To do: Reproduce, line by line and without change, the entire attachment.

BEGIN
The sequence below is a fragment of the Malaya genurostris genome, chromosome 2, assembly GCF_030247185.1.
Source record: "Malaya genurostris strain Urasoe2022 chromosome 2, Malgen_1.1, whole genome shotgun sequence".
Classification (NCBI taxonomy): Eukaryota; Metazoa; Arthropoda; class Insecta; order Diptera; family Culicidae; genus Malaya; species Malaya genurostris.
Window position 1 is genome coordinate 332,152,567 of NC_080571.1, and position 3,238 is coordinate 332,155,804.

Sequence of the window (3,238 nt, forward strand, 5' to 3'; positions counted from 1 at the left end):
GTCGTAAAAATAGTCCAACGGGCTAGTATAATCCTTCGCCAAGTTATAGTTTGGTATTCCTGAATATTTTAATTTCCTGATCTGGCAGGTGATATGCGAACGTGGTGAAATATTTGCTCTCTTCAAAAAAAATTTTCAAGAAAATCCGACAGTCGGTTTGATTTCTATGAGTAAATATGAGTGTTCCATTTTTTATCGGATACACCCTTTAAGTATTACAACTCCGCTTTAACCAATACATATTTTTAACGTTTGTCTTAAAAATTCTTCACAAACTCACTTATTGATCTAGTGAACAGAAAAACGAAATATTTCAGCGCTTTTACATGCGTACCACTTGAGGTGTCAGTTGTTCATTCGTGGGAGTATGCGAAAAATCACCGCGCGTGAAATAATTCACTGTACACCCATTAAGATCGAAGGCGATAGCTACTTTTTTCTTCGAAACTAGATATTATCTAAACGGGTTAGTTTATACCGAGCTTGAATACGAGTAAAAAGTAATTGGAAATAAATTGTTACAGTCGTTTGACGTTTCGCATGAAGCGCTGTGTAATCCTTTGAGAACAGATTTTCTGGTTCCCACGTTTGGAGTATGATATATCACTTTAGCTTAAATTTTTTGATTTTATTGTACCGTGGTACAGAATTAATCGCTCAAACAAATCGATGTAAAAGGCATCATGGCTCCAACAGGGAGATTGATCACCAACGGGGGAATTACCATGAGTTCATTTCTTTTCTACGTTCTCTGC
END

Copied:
The sequence below is a fragment of the Malaya genurostris genome, chromosome 2, assembly GCF_030247185.1.
Source record: "Malaya genurostris strain Urasoe2022 chromosome 2, Malgen_1.1, whole genome shotgun sequence".
Classification (NCBI taxonomy): Eukaryota; Metazoa; Arthropoda; class Insecta; order Diptera; family Culicidae; genus Malaya; species Malaya genurostris.
Window position 1 is genome coordinate 332,152,567 of NC_080571.1, and position 3,238 is coordinate 332,155,804.

Sequence of the window (3,238 nt, forward strand, 5' to 3'; positions counted from 1 at the left end):
GTCGTAAAAATAGTCCAACGGGCTAGTATAATCCTTCGCCAAGTTATAGTTTGGTATTCCTGAATATTTTAATTTCCTGATCTGGCAGGTGATATGCGAACGTGGTGAAATATTTGCTCTCTTCAAAAAAAATTTTCAAGAAAATCCGACAGTCGGTTTGATTTCTATGAGTAAATATGAGTGTTCCATTTTTTATCGGATACACCCTTTAAGTATTACAACTCCGCTTTAACCAATACATATTTTTAACGTTTGTCTTAAAAATTCTTCACAAACTCACTTATTGATCTAGTGAACAGAAAAACGAAATATTTCAGCGCTTTTACATGCGTACCACTTGAGGTGTCAGTTGTTCATTCGTGGGAGTATGCGAAAAATCACCGCGCGTGAAATAATTCACTGTACACCCATTAAGATCGAAGGCGATAGCTACTTTTTTCTTCGAAACTAGATATTATCTAAACGGGTTAGTTTATACCGAGCTTGAATACGAGTAAAAAGTAATTGGAAATAAATTGTTACAGTCGTTTGACGTTTCGCATGAAGCGCTGTGTAATCCTTTGAGAACAGATTTTCTGGTTCCCACGTTTGGAGTATGATATATCACTTTAGCTTAAATTTTTTGATTTTATTGTACCGTGGTACAGAATTAATCGCTCAAACAAATCGATGTAAAAGGCATCATGGCTCCAACAGGGAGATTGATCACCAACGGGGGAATTACCATGAGTTCATTTCTTTTCTACGTTCTCTGC